Zika’s New Strategy – Spillback?
With over 5,000 cases in the U.S. alone, the Zika virus outbreak may be slowing, but it’s not gone. We’ve talked about spillover before, but what about spillback? We tend to worry about diseases spilling over from animals into humans, but what about the opposite direction? Researchers are now worried about Zika spillback into monkeys. “In areas where Zika infections are prevalent among humans and mosquitoes are abundant, the virus may be transmitted to wild primates, disease ecologist Barbara Han said February 6 at the American Society for Microbiology Biothreats meeting. If the disease gets established in monkeys or other wild primates, the animals may serve as reservoirs for future human outbreaks.” As scientists work to study this process and establish potential at-risk species, it’s a helpful reminder that infectious diseases like to keep us on our toes. Or should I say, paws?

Stories You May Have Missed:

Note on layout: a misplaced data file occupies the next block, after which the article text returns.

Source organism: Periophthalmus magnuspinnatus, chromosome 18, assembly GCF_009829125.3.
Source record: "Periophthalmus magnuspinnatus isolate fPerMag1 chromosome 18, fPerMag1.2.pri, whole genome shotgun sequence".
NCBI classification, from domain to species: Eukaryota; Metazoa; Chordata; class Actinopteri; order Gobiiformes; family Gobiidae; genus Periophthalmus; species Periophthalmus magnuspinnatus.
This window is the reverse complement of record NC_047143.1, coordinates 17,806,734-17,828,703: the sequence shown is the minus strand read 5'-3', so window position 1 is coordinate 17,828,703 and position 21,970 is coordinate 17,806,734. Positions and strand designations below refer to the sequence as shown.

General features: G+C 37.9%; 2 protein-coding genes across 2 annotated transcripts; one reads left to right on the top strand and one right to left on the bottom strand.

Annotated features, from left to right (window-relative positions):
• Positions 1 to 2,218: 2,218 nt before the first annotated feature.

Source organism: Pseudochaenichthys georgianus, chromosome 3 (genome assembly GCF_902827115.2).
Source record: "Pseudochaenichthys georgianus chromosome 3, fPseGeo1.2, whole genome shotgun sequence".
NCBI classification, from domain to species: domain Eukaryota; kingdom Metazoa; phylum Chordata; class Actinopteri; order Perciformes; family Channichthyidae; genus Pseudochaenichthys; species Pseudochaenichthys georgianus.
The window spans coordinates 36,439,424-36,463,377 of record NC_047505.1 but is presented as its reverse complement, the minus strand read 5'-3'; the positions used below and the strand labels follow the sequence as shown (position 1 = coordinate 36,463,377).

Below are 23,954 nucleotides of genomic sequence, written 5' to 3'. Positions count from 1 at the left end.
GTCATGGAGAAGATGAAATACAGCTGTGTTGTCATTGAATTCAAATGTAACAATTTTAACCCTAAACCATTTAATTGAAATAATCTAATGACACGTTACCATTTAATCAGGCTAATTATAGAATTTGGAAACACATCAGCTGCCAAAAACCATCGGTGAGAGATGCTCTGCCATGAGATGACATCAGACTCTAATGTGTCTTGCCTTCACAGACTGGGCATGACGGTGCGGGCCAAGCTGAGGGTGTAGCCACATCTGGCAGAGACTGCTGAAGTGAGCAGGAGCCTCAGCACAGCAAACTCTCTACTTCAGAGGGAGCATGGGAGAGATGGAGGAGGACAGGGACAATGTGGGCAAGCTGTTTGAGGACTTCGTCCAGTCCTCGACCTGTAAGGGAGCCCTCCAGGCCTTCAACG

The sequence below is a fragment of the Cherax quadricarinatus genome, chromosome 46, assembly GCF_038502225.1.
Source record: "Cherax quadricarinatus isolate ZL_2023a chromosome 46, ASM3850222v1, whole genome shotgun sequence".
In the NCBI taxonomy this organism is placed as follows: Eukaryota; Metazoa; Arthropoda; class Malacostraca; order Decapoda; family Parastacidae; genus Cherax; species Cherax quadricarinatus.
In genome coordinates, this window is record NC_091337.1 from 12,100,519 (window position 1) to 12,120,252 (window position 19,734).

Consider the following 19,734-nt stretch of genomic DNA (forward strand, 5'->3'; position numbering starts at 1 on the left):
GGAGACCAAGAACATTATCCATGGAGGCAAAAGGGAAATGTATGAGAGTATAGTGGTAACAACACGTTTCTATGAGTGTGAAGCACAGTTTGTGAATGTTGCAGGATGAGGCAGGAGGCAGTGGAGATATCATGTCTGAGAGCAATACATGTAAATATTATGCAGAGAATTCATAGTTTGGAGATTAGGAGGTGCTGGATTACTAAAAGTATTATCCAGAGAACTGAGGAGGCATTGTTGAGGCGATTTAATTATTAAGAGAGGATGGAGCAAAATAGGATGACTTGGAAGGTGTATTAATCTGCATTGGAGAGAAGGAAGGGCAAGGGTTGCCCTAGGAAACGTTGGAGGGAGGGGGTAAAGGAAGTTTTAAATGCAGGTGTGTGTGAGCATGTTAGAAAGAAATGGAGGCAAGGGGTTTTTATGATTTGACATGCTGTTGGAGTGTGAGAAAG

• Over 350 Organizations Write Trump About Vaccine Safety – More than 350 organizations have written to President Trump highlighting their “unequivocal support for the safety of vaccines”. Leading medical organizations and healthcare professionals have resorted to this measure since the January meeting Trump had with Robert F. Kennedy regarding a potential commission on autism and vaccines. “Vaccines protect the health of children and adults and save lives,” the letter opens. “Vaccines have been part of the fabric of our society for decades and are one of the most significant medical innovations of our time.” It continues: “Claims that vaccines are unsafe when administered according to expert recommendations have been disproven by a robust body of medical literature.”